Vinyáya crossed her arms. “Make this a habit and I’ll be designing the biggest pay cut you’ve ever seen.”
Foaly whinnied. “You’re just like Julius, you know that?” He immediately regretted the words as soon as they came out of his mouth. Vinyáya and Root had been close friends up to his death, and the pain of losing him was still fresh. “Sorry.”
“It’s fine, Foaly,” she said shortly. “Now, what were you saying?”
“Ah. Yes.” He fast-forwarded the clip. “Yada, yada, holographic sunrise, demon wakes up. Looks around. Goes to the piano.” Foaly pressed play.
It took Tieve a few times to hoist herself up onto the bench. She ran her hands over the keys, humming to herself. Foaly, the more musically inclined of the pair, realized what she was humming first. “It’s the chromatic scale. She’s humming each note.” He leaned in closer, now genuinely interested. The clip played on, and the serene music was exactly how Vinyáya had remembered it to be.
Foaly stopped the tape, leaning back in his swivel chair. “I would say that she’s lying about never having played before,” he said, “but I seriously doubt that they teach demon music lessons in Hybras.” Foaly adjusted his tinfoil hat unconsciously, which he had gone back to wearing ever since Koboi came out of her coma. “It’s much like Mozart’s behavior as a child.” He tapped his fingers against the keyboard, thinking. “How about this: we give her an IQ test. I’ll analyze it and we’ll go from there.”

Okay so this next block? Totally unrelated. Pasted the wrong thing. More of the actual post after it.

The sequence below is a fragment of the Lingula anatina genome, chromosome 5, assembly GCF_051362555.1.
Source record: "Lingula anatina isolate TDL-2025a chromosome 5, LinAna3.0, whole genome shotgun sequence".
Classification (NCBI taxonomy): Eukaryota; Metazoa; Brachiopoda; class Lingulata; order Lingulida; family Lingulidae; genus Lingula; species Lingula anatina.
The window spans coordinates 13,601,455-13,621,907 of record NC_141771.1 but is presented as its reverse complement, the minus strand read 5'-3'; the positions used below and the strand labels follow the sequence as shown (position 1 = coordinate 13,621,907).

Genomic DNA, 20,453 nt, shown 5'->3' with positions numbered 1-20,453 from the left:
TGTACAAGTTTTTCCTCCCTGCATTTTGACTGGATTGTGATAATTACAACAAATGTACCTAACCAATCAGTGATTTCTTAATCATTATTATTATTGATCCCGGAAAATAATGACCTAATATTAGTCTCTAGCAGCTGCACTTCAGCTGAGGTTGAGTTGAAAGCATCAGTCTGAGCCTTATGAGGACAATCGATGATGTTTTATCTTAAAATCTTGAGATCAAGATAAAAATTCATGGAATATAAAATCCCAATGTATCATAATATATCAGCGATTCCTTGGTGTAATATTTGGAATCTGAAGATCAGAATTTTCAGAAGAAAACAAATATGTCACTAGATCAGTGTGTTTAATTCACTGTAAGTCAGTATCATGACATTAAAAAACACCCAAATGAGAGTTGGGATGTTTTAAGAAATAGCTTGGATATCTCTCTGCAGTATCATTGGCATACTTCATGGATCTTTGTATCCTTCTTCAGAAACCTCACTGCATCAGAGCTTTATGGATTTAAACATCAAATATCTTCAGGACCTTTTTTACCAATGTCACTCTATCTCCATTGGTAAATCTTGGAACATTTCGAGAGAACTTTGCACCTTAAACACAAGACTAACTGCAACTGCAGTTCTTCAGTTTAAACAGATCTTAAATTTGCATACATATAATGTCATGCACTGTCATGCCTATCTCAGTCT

“You’re the expert.”
Foaly sifted through a few files. “Have the girl come in here. I’ve got a quick one that should only take about two and a half hours.”
“You have no idea.”
Taiwan Taoyuan International Airport, Taiwan
When Billy Kong had finally escaped Green Island Prison, there were two things on his to-do list. Number one: buy a mirror. Number two: hunt down Minerva Paradizo and her demon friends, then kill them all in the slowest and most painful way he knew. Billy Kong knew more than thirteen hundred ways to kill a person. So he wasn’t too worried on that front.Kong was sitting in an uncomfortable plastic chair, angling the small mirror slightly to better see his multicolored hair. Number one– buy a mirror– had been fulfilled at the airport convenience store. So, Billy Kong reflected, teasing his hair into tiny spikes, that left only number two.“Now boarding flight I-364 to Chicago.” The annoyingly peppy announcer repeated her message in several different languages. Kong ignored her, pulling a fake passport and an address from his bag. He studied the address for the hundredth time. It had been one of the last things he’d managed to suck from the Paradizo brat’s computer before the rest of the data had mysteriously vanished and every computer had crashed.\
Chicago Read Mental Health Center
4200 North Oak Park AvenueKong stuffed the paper back into his bag and allowed himself a grin. Minerva and her demons had better watch out. Because he was coming for them.